Safety Precautions and Sensors

As a safety precaution, trash must never be stuffed down into the bottom of the drawer with one’s hands or feet, as this can dent or offset the drawer and its rollers, as well as damage the hydraulics. Rough use and frequent misuse can lead to chronic problems with the unit and its components.

Caution should be used when removing filled bags, as items that have been crushed may create sharp protrusions. Many people wear gloves while removing bags for disposal.

The unit should always be locked, even when not in use. Curious children may wish to pull open the drawer and hide inside, or activate the unit, which is why they should never be left unattended around an unlocked trash compactor.

Spills around the unit should be immediately cleaned up for safety as well as hygienic reasons. Because trash compactors use electricity, spilled water or other liquids can cause the unit to short out or create an unsafe hazard for users.

Trash compactors have built-in safeguards, such as locks, misload sensors, tilt sensors, and drawer-monitor switches, which are designed to help prevent injury, over-filling and under-filling, as well as detect when trash has been accidentally placed within the unit but outside the drawer (such as behind the drawer where the ram and hydraulics are located). However, because they are constructed of many mechanical parts and electrical wiring, trash compactors can malfunction and chronically break down if not used and maintained properly.
Repairs and replacing parts should be performed by a qualified professional.

What Are Food-Waste Disposers?

Garbage disposals, also called food-waste disposers, are residential appliances designed to shred food waste so that it can fit through plumbing. They are usually electrically powered (although occasionally powered by water pressure) and are installed beneath sinks.

Why Use a Garbage Disposal?

When food waste is discarded into the trash, it places an enormous burden on waste-management systems. Garbage disposals reduce the severity of these problems by routing food waste into septic systems or sewers instead of landfills.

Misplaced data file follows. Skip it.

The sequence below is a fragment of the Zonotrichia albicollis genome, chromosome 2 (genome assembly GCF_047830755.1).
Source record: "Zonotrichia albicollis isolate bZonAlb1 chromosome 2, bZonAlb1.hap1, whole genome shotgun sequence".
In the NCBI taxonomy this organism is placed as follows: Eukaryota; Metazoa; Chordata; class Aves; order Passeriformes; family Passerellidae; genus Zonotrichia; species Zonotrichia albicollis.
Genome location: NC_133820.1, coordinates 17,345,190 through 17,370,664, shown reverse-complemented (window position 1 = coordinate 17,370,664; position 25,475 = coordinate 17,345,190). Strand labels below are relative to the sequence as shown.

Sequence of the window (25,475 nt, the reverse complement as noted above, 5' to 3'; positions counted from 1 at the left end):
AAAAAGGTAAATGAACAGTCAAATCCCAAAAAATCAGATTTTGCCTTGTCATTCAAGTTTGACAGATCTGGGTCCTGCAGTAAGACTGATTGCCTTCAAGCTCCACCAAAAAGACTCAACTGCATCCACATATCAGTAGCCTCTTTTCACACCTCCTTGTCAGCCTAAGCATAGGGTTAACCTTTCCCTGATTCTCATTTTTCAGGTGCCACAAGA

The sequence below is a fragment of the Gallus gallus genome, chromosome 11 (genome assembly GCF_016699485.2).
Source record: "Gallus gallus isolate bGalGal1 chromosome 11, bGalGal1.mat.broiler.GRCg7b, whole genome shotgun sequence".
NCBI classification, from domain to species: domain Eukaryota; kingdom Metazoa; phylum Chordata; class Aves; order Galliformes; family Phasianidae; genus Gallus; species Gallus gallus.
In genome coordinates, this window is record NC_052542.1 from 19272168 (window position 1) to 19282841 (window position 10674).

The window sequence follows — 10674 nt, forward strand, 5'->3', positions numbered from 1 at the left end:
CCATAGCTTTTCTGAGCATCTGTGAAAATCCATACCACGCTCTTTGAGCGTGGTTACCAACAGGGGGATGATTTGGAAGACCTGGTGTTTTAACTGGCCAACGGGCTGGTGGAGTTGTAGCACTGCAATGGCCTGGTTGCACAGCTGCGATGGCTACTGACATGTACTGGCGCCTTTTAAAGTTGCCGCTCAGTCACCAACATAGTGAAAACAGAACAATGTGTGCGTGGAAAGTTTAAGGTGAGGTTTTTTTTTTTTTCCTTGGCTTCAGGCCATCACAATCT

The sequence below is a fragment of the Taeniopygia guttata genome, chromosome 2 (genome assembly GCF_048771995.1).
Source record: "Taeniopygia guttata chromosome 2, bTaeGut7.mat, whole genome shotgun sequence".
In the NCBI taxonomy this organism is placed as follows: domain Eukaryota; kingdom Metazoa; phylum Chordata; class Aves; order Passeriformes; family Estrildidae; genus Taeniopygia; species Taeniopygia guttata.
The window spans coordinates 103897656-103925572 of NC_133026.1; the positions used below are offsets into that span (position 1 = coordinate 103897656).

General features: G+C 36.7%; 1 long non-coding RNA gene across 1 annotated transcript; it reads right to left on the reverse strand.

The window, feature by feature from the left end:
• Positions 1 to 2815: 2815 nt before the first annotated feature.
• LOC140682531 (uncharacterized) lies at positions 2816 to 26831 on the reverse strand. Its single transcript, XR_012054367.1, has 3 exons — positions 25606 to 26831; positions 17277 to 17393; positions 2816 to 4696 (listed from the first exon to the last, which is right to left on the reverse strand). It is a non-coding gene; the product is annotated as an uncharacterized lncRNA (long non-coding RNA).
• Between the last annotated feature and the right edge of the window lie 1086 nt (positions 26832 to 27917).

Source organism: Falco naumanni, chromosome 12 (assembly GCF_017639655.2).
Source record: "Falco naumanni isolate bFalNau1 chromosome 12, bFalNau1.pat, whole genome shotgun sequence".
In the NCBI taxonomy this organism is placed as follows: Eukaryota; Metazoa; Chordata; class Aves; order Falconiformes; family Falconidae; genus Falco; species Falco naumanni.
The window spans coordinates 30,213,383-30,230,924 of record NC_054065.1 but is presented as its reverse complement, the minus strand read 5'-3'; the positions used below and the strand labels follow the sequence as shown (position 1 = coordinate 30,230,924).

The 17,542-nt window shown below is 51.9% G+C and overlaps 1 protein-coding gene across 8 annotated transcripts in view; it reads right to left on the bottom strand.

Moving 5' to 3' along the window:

Garbage Disposals and Septic Systems

If a garbage disposal discharges into a septic tank, it can place significant strain on the septic system. The amount of waste that enters the tank, particularly grease and suspended solids, will increase considerably. This load increase requires that the septic tank be pumped more often than would otherwise be required. The additional strain will also reduce the lifespan of the septic system. Septic systems can be designed to accommodate food waste, but, in general, they are not.

Electrical Wiring Requirements

The National Electrical Code (NEC) does not require a garbage disposal to have GFCI protection.
The vibration caused by the operation of a garbage disposal can cause electrical connections to separate. Check for any loose connections in the wire compartment box at the base of the disposal.
Garbage disposals should be either hardwired or connected to an outlet through a grounded electrical outlet.
A dedicated circuit is generally recommended, although a circuit that is shared with a dishwasher is sometimes appropriate. The disposal’s user or installation manual should be consulted.

Precautions for Testing Garbage Disposals:

To test a garbage disposal for leaks, turn it on and run water through it. The water load should be great enough so that any leaks will become apparent. A good way to do this is to close the drain and fill the sink with water before releasing the stopper.
While testing a garbage disposal, never put anything other than water through it. Before turning it on, check to make sure there are no objects already in the disposal.
If a dishwasher is connected to the disposal, make sure that the line that connects them is securely attached.
Check to make sure that the garbage disposal is connected to a drain that is 1½ inches or greater in diameter.
Check to make sure that the disposal is provided with an adequate water supply.
If the home has a double sink, check to make sure the waste pipe from the disposal has a trap installed.

Maintenance and Operation Suggestions:

Put only small quantities of food into the disposal at a time. Large food scraps should be cut into smaller pieces before entering the disposal.

Never put anything down the disposal that is not food or water. Bottle caps, aluminum foil, and other non-food items can damage the disposal or get stuck in the plumbing piping.